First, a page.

Squat Check Squat Check - Page 2

starting strength gym
Page 2 of 3 FirstFirst 123 LastLast
Results 11 to 20 of 23

Thread: Squat Check

  1. #11
    Join Date
    Jul 2007
    Location
    North Texas
    Posts
    52,427

    Default

    • starting strength seminar october 2023
    • starting strength seminar december 2023
    • starting strength seminar december 2023
    Your back is too vertical in the first video, and I can't see the angle in this one. Usually with this degree of hip asymmetry we have to cue the correction very hard: hips are shifting to the right? You make them shift to the left. Take it down to 205 and try that.

  2. #12
    Join Date
    Aug 2012
    Location
    New York
    Posts
    1,970

    Default

    Stance looks a bit wide as well, to my eye. I wonder if your adductors are close to their limit of extensibility.

    Since youíre working things out, maybe confirm that the bar is sitting plumb, too. Looks to be tilting left.

  3. #13
    Join Date
    Mar 2023
    Posts
    21

    Default

    I wondered the same thing about my stance. I was kind of overthinking it yesterday. Need to just remember shoulder width/30 degree toes. I see that about the bar too. Iíve noticed that some times I come up with my whole body just kind of crooked. Not sure if thatís related to the hip issue.

    I have seen some people try and remedy hip shift issue by using a very light resistance band pulling in the direction of the shift, the idea being that in pulling away from the resistance of the band, the hip shift would be corrected.

    Additionally, I have been told to stand on a thine plate like a 10lb bumper while squatting. The thinking here is that the plate under the right leg would over load it, and cause me to shift to the left, or in my case closer to the center. Idk, but seems like it could be problematic, and wanted some input before I attempted either method.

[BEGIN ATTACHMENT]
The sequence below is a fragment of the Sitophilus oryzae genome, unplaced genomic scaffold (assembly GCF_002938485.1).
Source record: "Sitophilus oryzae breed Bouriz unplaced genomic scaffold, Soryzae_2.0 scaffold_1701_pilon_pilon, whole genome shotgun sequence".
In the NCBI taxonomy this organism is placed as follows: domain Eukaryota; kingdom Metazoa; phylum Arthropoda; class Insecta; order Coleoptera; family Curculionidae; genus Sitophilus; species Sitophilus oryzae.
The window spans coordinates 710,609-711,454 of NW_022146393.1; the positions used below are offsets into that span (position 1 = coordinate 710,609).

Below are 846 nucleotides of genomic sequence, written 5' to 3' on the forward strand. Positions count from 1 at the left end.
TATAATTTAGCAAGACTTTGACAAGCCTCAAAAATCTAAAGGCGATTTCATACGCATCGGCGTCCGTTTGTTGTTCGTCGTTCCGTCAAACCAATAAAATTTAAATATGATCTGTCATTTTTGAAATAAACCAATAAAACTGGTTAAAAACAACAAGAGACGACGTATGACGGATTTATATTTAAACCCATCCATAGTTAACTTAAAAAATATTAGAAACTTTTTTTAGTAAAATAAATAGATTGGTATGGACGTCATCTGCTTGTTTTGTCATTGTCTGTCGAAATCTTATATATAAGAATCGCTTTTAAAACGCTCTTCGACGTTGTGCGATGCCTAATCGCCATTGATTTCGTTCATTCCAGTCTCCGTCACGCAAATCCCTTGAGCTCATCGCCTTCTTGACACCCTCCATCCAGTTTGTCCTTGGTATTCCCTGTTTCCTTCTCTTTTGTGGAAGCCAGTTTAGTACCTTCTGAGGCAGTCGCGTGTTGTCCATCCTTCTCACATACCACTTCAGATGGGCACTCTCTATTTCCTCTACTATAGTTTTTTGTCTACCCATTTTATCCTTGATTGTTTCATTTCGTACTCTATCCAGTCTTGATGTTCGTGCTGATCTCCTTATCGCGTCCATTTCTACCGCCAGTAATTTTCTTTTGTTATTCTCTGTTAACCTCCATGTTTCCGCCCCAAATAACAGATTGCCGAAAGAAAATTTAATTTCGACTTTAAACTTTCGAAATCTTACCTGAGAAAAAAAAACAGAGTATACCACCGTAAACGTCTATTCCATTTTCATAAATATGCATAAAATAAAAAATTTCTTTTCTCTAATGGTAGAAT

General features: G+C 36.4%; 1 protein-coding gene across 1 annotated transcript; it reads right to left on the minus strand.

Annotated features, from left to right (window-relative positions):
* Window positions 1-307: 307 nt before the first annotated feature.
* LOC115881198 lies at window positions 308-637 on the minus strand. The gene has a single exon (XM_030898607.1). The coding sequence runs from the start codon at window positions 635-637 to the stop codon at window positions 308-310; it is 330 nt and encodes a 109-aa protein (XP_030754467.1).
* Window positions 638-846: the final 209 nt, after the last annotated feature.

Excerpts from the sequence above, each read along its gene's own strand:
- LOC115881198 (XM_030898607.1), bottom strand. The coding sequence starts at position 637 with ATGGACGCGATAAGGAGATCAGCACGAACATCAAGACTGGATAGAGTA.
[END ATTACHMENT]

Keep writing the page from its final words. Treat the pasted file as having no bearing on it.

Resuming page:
Iím going to really cue shifting to the left on tomorrows squats and see how they look with 205lbs.

    Do those other strategies have any merit?

  4. #14
    Join Date
    Jul 2007
    Location
    North Texas
    Posts
    52,427

    Default

    Do you have any scoliosis?

  5. #15
    Join Date
    Aug 2012
    Location
    New York
    Posts
    1,970

    Default

    Quote Originally Posted by GSM1995 View Post
    Additionally, I have been told to stand on a thine plate like a 10lb bumper while squatting. The thinking here is that the plate under the right leg would over load it, and cause me to shift to the left, or in my case closer to the center.
    If youíre suggesting that itís a strength imbalance and you can fix it this way, around here we would suggest deloading to a weight the weaker side can handle with a regular squat, focusing intently on symmetry, and gradually building back up.

    If the problem derived from a leg length discrepancy, shimming the short leg is a valid fix, although I would recommend having a cobbler modify your shoe. Thatís more permanent and more stable than standing on a plate (I know thatís not what you meant when you suggested a bumper plate - Iím just adding extra information that may be relevant).

  6. #16
    Join Date
    Mar 2023
    Posts
    21

    Default

    Quote Originally Posted by Mark Rippetoe View Post
    Do you have any scoliosis?